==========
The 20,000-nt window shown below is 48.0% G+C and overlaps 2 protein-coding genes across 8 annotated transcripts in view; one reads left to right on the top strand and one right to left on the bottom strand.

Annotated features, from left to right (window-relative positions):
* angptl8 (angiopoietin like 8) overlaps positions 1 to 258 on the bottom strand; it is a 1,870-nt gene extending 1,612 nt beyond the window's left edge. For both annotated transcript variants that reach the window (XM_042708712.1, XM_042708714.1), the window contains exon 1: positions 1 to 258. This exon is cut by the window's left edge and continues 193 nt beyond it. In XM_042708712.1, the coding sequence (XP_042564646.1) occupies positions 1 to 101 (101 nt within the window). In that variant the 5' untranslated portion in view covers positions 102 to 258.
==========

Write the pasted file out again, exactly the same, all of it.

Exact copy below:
The 20,000-nt window shown below is 48.0% G+C and overlaps 2 protein-coding genes across 8 annotated transcripts in view; one reads left to right on the top strand and one right to left on the bottom strand.

Annotated features, from left to right (window-relative positions):
* angptl8 (angiopoietin like 8) overlaps positions 1 to 258 on the bottom strand; it is a 1,870-nt gene extending 1,612 nt beyond the window's left edge. For both annotated transcript variants that reach the window (XM_042708712.1, XM_042708714.1), the window contains exon 1: positions 1 to 258. This exon is cut by the window's left edge and continues 193 nt beyond it. In XM_042708712.1, the coding sequence (XP_042564646.1) occupies positions 1 to 101 (101 nt within the window). In that variant the 5' untranslated portion in view covers positions 102 to 258.